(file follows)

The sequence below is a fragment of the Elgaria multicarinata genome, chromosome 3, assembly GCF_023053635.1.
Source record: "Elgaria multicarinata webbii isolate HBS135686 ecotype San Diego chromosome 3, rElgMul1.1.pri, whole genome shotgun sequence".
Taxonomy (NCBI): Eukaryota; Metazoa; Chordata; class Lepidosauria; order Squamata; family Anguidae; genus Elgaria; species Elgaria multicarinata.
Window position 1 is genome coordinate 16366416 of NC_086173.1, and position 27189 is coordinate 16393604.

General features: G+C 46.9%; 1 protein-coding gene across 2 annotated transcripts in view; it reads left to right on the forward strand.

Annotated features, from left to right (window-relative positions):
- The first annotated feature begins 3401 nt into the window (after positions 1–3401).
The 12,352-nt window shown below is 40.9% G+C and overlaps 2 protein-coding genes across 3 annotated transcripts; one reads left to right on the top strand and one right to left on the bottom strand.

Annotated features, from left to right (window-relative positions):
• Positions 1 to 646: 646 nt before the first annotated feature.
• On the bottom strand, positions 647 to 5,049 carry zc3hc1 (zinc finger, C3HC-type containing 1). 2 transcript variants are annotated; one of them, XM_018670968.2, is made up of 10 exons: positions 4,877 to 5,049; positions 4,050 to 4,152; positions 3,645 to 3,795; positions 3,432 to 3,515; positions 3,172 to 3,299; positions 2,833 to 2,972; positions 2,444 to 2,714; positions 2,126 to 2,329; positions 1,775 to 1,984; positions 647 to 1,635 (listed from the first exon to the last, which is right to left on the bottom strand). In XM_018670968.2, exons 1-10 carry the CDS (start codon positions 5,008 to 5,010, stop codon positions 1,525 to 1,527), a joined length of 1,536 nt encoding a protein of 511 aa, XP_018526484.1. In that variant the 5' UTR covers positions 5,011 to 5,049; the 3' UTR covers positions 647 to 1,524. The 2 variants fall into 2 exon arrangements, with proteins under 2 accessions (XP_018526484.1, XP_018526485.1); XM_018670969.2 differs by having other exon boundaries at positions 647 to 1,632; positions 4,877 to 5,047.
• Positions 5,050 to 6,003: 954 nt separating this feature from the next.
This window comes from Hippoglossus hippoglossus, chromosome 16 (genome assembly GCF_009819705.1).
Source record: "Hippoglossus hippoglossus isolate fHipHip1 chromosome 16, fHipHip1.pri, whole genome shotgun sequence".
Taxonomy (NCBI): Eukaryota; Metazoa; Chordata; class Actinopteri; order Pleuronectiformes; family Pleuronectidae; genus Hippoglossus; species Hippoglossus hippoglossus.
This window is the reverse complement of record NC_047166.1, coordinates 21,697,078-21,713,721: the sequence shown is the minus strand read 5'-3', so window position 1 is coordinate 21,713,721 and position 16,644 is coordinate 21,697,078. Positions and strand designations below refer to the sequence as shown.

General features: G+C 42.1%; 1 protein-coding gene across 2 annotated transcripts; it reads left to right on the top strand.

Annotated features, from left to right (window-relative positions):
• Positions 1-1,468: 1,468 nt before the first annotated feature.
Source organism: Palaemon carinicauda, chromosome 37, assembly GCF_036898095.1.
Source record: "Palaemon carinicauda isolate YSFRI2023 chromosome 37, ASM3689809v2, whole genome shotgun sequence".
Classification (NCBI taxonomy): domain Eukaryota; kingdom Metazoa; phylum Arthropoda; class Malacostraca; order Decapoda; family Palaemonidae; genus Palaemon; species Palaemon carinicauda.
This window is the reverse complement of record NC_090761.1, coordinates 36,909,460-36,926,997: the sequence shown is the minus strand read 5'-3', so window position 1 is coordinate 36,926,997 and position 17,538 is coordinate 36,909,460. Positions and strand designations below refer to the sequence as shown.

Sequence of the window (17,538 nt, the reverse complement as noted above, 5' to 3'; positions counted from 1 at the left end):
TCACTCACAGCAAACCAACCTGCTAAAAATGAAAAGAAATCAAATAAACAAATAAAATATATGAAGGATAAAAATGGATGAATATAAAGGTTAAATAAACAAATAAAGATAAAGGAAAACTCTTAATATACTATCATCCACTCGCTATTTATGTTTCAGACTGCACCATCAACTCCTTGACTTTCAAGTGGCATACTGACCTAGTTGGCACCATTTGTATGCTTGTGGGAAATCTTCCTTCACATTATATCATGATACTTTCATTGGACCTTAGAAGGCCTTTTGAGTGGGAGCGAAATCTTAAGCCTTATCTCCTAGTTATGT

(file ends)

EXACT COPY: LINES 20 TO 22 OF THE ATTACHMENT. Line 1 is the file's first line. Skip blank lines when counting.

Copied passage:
Source organism: Palaemon carinicauda, chromosome 37, assembly GCF_036898095.1.
Source record: "Palaemon carinicauda isolate YSFRI2023 chromosome 37, ASM3689809v2, whole genome shotgun sequence".
Classification (NCBI taxonomy): domain Eukaryota; kingdom Metazoa; phylum Arthropoda; class Malacostraca; order Decapoda; family Palaemonidae; genus Palaemon; species Palaemon carinicauda.